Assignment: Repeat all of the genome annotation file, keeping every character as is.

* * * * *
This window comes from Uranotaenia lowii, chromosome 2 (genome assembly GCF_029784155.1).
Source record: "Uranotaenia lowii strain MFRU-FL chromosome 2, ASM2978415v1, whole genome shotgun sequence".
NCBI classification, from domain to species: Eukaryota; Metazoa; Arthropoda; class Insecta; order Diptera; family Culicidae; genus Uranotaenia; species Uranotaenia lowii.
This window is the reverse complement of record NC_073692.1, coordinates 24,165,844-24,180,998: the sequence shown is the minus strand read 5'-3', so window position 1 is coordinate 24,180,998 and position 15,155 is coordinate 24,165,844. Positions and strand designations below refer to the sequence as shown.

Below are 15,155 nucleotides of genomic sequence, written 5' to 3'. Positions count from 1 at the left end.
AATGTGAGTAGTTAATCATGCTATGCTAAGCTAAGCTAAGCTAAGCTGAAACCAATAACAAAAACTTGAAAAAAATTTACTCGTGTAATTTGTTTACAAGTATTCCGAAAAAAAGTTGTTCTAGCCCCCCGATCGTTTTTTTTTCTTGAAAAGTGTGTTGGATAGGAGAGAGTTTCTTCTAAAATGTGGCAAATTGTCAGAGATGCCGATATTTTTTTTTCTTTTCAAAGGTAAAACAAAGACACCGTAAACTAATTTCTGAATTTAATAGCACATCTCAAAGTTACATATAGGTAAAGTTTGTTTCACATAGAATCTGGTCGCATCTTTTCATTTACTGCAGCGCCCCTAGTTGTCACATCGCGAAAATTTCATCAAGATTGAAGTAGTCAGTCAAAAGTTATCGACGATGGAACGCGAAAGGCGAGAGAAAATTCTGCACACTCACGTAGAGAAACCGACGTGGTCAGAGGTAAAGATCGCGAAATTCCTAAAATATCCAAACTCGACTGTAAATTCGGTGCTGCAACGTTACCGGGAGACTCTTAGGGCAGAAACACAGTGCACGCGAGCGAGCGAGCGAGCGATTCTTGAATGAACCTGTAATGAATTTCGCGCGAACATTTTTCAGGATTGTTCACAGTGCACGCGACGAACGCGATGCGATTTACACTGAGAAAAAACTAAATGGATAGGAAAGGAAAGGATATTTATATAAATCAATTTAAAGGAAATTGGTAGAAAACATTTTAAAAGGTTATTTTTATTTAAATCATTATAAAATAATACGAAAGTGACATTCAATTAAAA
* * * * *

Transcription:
This window comes from Uranotaenia lowii, chromosome 2 (genome assembly GCF_029784155.1).
Source record: "Uranotaenia lowii strain MFRU-FL chromosome 2, ASM2978415v1, whole genome shotgun sequence".
NCBI classification, from domain to species: Eukaryota; Metazoa; Arthropoda; class Insecta; order Diptera; family Culicidae; genus Uranotaenia; species Uranotaenia lowii.
This window is the reverse complement of record NC_073692.1, coordinates 24,165,844-24,180,998: the sequence shown is the minus strand read 5'-3', so window position 1 is coordinate 24,180,998 and position 15,155 is coordinate 24,165,844. Positions and strand designations below refer to the sequence as shown.

Below are 15,155 nucleotides of genomic sequence, written 5' to 3'. Positions count from 1 at the left end.
AATGTGAGTAGTTAATCATGCTATGCTAAGCTAAGCTAAGCTAAGCTGAAACCAATAACAAAAACTTGAAAAAAATTTACTCGTGTAATTTGTTTACAAGTATTCCGAAAAAAAGTTGTTCTAGCCCCCCGATCGTTTTTTTTTCTTGAAAAGTGTGTTGGATAGGAGAGAGTTTCTTCTAAAATGTGGCAAATTGTCAGAGATGCCGATATTTTTTTTTCTTTTCAAAGGTAAAACAAAGACACCGTAAACTAATTTCTGAATTTAATAGCACATCTCAAAGTTACATATAGGTAAAGTTTGTTTCACATAGAATCTGGTCGCATCTTTTCATTTACTGCAGCGCCCCTAGTTGTCACATCGCGAAAATTTCATCAAGATTGAAGTAGTCAGTCAAAAGTTATCGACGATGGAACGCGAAAGGCGAGAGAAAATTCTGCACACTCACGTAGAGAAACCGACGTGGTCAGAGGTAAAGATCGCGAAATTCCTAAAATATCCAAACTCGACTGTAAATTCGGTGCTGCAACGTTACCGGGAGACTCTTAGGGCAGAAACACAGTGCACGCGAGCGAGCGAGCGAGCGATTCTTGAATGAACCTGTAATGAATTTCGCGCGAACATTTTTCAGGATTGTTCACAGTGCACGCGACGAACGCGATGCGATTTACACTGAGAAAAAACTAAATGGATAGGAAAGGAAAGGATATTTATATAAATCAATTTAAAGGAAATTGGTAGAAAACATTTTAAAAGGTTATTTTTATTTAAATCATTATAAAATAATACGAAAGTGACATTCAATTAAAA